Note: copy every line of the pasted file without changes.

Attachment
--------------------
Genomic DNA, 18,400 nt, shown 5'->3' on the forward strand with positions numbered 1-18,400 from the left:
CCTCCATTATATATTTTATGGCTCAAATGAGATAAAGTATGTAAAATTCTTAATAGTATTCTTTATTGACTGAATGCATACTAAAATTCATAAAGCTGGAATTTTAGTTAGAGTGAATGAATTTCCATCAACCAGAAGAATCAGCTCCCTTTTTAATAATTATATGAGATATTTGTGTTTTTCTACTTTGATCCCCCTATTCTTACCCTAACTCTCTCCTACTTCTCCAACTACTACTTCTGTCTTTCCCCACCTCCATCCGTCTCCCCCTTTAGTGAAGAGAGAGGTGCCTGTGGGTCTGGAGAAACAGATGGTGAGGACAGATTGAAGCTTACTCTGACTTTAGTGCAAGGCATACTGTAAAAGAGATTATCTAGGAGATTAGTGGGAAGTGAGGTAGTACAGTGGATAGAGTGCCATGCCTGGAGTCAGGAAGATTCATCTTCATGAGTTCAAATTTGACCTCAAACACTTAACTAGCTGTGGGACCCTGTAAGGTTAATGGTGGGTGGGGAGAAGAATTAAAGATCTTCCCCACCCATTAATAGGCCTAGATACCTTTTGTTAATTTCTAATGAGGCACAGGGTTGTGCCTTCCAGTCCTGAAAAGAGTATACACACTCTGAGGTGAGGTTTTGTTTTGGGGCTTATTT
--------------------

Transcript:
Genomic DNA, 18,400 nt, shown 5'->3' on the forward strand with positions numbered 1-18,400 from the left:
CCTCCATTATATATTTTATGGCTCAAATGAGATAAAGTATGTAAAATTCTTAATAGTATTCTTTATTGACTGAATGCATACTAAAATTCATAAAGCTGGAATTTTAGTTAGAGTGAATGAATTTCCATCAACCAGAAGAATCAGCTCCCTTTTTAATAATTATATGAGATATTTGTGTTTTTCTACTTTGATCCCCCTATTCTTACCCTAACTCTCTCCTACTTCTCCAACTACTACTTCTGTCTTTCCCCACCTCCATCCGTCTCCCCCTTTAGTGAAGAGAGAGGTGCCTGTGGGTCTGGAGAAACAGATGGTGAGGACAGATTGAAGCTTACTCTGACTTTAGTGCAAGGCATACTGTAAAAGAGATTATCTAGGAGATTAGTGGGAAGTGAGGTAGTACAGTGGATAGAGTGCCATGCCTGGAGTCAGGAAGATTCATCTTCATGAGTTCAAATTTGACCTCAAACACTTAACTAGCTGTGGGACCCTGTAAGGTTAATGGTGGGTGGGGAGAAGAATTAAAGATCTTCCCCACCCATTAATAGGCCTAGATACCTTTTGTTAATTTCTAATGAGGCACAGGGTTGTGCCTTCCAGTCCTGAAAAGAGTATACACACTCTGAGGTGAGGTTTTGTTTTGGGGCTTATTT